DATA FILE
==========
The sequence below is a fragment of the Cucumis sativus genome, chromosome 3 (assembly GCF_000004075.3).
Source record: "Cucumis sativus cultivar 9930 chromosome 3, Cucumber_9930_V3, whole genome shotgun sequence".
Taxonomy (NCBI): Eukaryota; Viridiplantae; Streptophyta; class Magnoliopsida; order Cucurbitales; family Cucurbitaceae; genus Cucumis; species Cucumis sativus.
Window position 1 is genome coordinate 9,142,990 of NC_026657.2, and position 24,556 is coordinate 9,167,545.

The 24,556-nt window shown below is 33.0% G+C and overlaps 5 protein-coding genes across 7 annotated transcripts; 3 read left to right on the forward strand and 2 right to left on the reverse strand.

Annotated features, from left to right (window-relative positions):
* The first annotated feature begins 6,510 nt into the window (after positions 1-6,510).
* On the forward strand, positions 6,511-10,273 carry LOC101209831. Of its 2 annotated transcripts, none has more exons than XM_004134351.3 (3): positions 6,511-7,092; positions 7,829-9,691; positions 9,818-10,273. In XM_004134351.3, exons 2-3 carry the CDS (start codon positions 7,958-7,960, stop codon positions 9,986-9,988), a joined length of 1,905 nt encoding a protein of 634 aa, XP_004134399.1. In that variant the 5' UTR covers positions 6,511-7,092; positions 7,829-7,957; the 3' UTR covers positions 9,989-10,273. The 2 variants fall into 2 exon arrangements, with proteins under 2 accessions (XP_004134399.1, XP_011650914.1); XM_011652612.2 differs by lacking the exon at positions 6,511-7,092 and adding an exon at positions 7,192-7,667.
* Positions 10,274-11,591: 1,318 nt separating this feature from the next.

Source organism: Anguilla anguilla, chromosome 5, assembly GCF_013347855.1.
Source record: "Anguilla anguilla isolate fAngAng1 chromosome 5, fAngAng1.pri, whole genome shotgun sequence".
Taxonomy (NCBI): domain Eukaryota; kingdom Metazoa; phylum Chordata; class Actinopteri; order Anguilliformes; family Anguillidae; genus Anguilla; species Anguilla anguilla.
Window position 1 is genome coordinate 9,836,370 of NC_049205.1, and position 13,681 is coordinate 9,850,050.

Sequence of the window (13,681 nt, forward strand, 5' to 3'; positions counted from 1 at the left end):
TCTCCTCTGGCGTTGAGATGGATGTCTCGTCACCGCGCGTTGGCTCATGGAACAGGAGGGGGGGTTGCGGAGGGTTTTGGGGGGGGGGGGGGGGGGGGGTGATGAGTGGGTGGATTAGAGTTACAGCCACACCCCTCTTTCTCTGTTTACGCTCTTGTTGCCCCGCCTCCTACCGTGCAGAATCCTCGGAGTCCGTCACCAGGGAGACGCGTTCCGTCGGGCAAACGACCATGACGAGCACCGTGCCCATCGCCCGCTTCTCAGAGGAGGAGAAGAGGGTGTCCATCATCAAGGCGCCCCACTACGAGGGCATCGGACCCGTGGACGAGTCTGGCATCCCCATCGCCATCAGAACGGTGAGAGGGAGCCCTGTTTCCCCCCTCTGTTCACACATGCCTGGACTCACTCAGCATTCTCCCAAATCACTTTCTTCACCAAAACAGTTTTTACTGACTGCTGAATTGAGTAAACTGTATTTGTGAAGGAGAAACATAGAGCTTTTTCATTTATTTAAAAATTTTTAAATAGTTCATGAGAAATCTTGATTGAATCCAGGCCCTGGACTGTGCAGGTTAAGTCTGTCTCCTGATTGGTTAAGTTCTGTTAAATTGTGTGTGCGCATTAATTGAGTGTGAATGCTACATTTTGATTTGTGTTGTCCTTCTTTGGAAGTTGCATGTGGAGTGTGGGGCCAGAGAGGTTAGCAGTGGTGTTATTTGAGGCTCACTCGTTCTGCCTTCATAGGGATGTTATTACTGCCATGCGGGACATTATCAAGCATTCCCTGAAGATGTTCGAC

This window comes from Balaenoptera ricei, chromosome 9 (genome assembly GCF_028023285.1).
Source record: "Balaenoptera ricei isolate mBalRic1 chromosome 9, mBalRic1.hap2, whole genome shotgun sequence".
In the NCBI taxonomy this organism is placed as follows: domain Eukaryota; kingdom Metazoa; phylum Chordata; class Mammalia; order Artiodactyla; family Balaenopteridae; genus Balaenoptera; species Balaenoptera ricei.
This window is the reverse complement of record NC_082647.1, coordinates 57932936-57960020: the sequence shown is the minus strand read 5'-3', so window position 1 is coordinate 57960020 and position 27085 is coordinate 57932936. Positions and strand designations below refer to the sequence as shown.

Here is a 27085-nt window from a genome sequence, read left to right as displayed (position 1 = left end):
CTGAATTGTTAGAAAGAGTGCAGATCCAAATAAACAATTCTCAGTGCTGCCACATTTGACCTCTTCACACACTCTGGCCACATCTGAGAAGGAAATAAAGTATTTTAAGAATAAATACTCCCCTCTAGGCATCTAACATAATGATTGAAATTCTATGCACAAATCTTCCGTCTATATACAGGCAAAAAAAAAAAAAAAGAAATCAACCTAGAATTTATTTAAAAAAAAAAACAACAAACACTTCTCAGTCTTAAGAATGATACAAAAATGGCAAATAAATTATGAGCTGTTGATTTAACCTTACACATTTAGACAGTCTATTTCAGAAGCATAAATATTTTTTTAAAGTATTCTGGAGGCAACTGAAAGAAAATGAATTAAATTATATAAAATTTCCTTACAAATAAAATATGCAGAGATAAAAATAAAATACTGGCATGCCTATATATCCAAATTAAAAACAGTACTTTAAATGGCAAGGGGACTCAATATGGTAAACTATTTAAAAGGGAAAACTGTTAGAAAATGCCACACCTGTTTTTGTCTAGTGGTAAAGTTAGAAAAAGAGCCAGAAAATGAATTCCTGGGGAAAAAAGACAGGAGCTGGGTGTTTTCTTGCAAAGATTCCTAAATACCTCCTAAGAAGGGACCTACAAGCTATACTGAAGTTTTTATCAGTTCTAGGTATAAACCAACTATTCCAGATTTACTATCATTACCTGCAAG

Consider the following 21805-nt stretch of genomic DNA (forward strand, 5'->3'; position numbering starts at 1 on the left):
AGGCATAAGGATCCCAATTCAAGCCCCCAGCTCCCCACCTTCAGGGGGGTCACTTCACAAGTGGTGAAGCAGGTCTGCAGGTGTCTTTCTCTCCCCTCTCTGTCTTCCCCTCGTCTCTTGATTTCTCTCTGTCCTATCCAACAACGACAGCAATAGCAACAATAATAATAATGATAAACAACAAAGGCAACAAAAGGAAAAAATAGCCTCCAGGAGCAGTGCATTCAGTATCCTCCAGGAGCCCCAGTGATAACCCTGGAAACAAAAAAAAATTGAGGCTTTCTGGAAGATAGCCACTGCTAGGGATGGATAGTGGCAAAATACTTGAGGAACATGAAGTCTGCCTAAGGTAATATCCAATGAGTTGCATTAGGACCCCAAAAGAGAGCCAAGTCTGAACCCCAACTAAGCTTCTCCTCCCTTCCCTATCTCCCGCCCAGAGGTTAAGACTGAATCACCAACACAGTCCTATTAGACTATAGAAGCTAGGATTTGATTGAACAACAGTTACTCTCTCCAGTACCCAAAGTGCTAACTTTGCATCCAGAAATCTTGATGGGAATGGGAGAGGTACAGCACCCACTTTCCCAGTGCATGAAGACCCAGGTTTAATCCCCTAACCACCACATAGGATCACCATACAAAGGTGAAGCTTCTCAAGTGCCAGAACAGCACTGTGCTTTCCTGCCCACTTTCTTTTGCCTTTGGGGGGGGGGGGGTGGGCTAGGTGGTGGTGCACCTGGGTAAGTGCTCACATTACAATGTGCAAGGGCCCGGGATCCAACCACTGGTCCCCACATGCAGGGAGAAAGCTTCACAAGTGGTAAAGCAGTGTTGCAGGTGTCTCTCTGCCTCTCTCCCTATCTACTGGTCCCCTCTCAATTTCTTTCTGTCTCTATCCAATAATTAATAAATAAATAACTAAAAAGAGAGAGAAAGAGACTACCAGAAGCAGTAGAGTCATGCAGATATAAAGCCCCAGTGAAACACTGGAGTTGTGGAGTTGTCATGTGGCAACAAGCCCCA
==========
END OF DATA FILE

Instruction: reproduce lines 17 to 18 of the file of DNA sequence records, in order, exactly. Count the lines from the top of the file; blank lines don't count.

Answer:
Source record: "Balaenoptera ricei isolate mBalRic1 chromosome 9, mBalRic1.hap2, whole genome shotgun sequence".
In the NCBI taxonomy this organism is placed as follows: domain Eukaryota; kingdom Metazoa; phylum Chordata; class Mammalia; order Artiodactyla; family Balaenopteridae; genus Balaenoptera; species Balaenoptera ricei.